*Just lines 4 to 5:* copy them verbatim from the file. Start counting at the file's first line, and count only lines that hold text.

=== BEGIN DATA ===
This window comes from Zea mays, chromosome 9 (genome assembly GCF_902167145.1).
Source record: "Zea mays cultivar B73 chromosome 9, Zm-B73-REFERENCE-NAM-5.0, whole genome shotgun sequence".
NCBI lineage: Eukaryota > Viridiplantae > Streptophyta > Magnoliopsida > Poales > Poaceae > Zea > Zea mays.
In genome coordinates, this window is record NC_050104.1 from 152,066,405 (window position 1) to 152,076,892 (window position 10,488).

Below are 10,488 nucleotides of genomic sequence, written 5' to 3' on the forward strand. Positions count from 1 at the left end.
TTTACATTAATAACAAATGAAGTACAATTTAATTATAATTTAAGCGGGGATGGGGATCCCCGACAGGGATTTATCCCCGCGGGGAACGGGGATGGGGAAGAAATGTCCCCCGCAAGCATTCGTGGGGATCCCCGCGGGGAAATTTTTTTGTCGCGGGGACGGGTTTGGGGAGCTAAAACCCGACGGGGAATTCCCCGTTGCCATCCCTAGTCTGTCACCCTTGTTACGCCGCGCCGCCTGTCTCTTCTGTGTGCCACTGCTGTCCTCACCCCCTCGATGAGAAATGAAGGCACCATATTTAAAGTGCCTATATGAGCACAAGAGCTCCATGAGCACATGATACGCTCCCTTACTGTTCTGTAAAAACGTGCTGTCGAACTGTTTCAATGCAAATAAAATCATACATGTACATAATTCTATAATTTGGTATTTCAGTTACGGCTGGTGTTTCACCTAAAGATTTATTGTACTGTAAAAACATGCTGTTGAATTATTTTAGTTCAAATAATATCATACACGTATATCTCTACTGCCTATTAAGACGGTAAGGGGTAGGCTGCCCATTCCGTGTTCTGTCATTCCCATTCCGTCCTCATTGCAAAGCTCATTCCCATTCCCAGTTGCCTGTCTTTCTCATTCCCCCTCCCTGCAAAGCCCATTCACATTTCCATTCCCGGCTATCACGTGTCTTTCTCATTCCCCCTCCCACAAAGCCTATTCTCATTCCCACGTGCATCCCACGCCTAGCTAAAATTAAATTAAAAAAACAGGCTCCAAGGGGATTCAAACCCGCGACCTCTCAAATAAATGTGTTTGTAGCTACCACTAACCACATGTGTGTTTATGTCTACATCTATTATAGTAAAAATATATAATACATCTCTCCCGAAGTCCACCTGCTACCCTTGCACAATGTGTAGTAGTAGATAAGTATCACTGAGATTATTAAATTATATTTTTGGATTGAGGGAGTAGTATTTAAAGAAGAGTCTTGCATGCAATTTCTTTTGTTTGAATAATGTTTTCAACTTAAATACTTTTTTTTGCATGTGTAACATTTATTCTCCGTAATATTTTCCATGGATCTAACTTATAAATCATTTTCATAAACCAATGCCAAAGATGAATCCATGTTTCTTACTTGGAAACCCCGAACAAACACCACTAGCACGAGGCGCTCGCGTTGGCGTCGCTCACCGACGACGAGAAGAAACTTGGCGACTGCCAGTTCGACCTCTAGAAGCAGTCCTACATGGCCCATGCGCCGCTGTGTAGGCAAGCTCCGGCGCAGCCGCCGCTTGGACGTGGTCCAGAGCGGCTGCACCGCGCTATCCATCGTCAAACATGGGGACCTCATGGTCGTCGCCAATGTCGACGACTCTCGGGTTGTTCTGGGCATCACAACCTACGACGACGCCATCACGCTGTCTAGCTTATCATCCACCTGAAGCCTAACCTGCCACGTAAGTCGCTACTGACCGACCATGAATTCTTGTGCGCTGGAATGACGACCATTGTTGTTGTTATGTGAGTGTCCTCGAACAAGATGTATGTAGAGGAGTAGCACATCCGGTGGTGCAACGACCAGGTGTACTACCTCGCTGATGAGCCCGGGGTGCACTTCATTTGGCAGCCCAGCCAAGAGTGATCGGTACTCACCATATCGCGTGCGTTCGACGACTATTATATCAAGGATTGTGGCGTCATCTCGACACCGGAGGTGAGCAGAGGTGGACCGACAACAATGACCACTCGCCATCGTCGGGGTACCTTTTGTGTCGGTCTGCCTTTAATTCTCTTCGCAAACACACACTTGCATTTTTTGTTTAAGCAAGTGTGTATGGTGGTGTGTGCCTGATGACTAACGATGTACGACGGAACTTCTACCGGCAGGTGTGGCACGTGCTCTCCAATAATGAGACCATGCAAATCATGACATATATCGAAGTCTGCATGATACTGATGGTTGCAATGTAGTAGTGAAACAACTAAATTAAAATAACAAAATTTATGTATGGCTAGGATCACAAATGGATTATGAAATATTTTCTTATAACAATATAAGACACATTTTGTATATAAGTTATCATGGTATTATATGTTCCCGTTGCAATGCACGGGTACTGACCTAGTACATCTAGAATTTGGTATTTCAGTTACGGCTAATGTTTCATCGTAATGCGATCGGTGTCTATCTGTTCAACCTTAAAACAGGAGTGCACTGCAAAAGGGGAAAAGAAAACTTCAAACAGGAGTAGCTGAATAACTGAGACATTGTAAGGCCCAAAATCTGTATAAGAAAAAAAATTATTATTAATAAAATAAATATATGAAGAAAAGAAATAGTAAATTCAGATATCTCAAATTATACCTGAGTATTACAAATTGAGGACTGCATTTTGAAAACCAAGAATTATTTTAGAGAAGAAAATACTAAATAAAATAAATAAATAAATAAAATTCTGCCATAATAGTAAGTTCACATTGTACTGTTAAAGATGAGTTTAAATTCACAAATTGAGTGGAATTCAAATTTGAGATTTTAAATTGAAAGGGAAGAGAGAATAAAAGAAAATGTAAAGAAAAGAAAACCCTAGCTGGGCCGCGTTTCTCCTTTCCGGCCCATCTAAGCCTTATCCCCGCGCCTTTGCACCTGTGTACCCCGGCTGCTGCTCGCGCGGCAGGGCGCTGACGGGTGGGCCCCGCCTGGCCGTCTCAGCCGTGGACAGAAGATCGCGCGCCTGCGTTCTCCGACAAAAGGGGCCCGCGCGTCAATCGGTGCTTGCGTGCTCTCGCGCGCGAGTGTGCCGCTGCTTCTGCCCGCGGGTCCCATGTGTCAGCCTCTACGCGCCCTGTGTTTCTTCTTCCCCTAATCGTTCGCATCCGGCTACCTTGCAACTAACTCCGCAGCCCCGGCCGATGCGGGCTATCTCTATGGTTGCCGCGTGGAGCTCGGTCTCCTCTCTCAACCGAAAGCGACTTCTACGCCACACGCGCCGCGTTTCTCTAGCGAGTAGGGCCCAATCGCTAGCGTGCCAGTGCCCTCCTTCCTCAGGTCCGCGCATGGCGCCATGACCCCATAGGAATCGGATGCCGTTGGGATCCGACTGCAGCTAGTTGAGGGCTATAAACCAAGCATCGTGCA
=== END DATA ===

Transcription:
In genome coordinates, this window is record NC_050104.1 from 152,066,405 (window position 1) to 152,076,892 (window position 10,488).

Below are 10,488 nucleotides of genomic sequence, written 5' to 3' on the forward strand. Positions count from 1 at the left end.